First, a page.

AutoGen is a tool designed for generating program files that contain repetitive text with varied substitutions. Its goal is to simplify the maintenance of programs that contain large amounts of repetitious text. This is especially valuable if there are several blocks of such text that must be kept synchronized. Output is specified with a Scheme-enhanced output template. Input, if required by your template, may come from AutoGen definitions, CGI data, or XML files.
XmlBlaster is XML based MOM (Message oriented Middleware) with a lot of features. It is a publish/subscribe and point-to-point MOM server which exchanges XML-encoded messages. Communication with the server is based on CORBA (using JacORB), RMI, XML-RPC, native socket, or a persistent HTTP plugin. Subscribers can use XPath expressions to filter the messages they wish to receive and add their own MIME-based filter plugins. C/C++, Java, Perl, Python, VisualBasic.net, C#, and PHP client demos are included in the xmlBlaster test suite, and Tcl and Python demo clients are scheduled. XmlBlaster also provides a browser callback framework, allowing browsers (Netscape, Mozilla, MSIE) to receive instant callbacks over a persistent http connection. A security plugin framework allows authentication/authorization in many ways. Currently there are LDAP- and passwd-based plugins available.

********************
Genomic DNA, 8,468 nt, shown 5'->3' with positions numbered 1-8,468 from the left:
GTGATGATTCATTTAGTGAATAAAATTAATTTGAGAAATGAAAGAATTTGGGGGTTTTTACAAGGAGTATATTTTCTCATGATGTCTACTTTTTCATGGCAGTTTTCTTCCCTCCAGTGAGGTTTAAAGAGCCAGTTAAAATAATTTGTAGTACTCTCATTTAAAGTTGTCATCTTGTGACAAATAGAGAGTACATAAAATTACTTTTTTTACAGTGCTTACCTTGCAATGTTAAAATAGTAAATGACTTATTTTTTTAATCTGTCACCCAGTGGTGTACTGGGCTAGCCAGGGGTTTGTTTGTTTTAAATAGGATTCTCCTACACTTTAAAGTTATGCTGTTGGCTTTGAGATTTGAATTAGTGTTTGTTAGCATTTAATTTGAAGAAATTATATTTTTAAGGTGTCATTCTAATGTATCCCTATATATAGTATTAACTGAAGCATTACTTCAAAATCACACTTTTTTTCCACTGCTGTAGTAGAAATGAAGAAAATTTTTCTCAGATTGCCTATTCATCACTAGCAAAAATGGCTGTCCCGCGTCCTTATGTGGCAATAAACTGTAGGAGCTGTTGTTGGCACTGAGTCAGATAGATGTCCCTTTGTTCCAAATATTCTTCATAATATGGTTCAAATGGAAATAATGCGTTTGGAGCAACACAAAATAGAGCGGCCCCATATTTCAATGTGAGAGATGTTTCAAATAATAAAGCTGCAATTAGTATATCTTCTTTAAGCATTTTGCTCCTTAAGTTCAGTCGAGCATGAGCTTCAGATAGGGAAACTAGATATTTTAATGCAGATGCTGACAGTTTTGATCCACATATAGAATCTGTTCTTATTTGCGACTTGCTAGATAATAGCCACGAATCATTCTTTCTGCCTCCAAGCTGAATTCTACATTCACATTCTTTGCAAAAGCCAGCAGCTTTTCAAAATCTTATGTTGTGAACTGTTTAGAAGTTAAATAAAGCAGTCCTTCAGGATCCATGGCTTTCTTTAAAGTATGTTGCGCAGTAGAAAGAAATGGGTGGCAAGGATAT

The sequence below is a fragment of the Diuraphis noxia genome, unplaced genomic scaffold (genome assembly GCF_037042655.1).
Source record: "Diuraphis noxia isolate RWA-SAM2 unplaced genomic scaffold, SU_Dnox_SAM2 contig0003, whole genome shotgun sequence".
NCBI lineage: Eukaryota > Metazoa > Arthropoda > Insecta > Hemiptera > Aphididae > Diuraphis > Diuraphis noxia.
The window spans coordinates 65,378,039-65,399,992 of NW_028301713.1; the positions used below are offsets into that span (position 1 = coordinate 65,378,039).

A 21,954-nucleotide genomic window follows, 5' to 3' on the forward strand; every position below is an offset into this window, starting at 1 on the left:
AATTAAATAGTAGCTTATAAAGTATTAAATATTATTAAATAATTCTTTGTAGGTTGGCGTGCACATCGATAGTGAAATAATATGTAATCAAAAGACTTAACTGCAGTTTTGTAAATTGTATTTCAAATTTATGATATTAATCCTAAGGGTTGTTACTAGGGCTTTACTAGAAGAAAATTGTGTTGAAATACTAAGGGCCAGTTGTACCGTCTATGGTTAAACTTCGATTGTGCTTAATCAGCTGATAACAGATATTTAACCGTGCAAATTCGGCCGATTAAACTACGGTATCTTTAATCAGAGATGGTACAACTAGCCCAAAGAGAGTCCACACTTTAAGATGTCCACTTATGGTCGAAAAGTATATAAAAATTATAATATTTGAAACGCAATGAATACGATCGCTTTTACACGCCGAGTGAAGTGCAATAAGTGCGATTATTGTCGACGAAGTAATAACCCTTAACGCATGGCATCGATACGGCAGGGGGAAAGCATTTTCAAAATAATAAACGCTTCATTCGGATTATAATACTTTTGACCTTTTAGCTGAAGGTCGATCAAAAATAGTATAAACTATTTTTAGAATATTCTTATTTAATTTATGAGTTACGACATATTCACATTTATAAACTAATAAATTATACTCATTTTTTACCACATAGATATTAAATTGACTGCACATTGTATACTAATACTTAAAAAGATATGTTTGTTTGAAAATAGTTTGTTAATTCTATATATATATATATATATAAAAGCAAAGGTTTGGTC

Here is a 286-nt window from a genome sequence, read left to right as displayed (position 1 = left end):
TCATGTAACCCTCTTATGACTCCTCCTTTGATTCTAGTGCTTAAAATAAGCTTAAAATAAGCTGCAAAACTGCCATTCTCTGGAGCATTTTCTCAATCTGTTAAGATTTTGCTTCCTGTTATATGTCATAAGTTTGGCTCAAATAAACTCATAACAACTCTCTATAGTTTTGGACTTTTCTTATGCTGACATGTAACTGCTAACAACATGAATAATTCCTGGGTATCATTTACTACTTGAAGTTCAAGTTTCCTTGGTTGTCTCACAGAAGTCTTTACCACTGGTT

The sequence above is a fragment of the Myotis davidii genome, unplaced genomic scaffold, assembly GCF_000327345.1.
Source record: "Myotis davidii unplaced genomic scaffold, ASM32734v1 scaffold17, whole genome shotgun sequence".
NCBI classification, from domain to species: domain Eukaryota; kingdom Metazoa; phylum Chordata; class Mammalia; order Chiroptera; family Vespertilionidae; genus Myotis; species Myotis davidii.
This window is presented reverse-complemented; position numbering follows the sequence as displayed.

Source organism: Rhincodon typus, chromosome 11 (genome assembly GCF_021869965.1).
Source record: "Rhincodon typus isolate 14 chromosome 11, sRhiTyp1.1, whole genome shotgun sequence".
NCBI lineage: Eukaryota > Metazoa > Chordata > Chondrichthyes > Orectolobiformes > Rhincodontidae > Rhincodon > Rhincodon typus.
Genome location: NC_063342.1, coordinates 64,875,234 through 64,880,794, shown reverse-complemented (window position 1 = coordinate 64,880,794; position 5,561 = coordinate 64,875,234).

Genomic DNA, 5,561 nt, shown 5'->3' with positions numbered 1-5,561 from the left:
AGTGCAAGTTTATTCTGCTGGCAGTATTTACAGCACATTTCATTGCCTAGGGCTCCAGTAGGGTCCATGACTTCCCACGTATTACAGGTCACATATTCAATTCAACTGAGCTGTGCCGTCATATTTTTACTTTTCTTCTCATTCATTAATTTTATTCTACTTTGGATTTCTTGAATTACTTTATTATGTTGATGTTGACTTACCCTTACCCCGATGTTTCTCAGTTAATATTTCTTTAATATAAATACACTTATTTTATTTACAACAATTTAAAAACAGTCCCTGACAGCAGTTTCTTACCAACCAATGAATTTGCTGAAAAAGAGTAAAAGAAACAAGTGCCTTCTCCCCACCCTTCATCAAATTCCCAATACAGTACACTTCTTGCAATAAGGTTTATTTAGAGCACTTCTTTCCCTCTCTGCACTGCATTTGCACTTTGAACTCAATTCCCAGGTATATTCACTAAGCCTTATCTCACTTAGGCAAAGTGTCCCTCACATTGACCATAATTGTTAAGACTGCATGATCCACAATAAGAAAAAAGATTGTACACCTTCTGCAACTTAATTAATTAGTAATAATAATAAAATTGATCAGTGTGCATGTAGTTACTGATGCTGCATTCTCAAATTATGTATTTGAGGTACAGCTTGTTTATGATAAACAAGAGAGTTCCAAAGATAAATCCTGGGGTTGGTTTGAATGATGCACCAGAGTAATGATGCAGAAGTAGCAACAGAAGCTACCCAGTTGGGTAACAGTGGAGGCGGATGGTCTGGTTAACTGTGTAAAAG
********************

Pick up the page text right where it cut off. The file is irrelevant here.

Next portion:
The Model Railroad System is a software package that can help you run your railroad. It allows you to operate your layout, from running trains to working your signals and switches. It has support for a network of Bruce Chubb CMR/I USIC, SUSIC, and/or SMINI nodes, and/or a network of Lenz's XPressNet DCC nodes. Azatrax USB-connected Model Railroad Detectors are supported. Software to create switch lists for freight car forwarding and create timetables for your railroad are included. There is software to help with photographing your trains, and to compute the correct value for those pesky dropping resistors for LEDs and/or incandescent lamps.
Gizmo Daemon is a program for controlling your computer based on events from input devices. It has built-in support for all Linux input devices, including keyboards with special keys, joysticks, remotes, dials, and more. It lets you control applications, launch programs, change the system volume, switch desktops, and directly control Amarok. It can visualize system events (such as Amarok sound output, CPU usage, etc.) on capable devices (keyboards with LEDs, Griffin PowerMate, etc.). It also features support for LIRC and RF based remote controls, allowing it to have per-application key mappings and configurable sensitivity settings.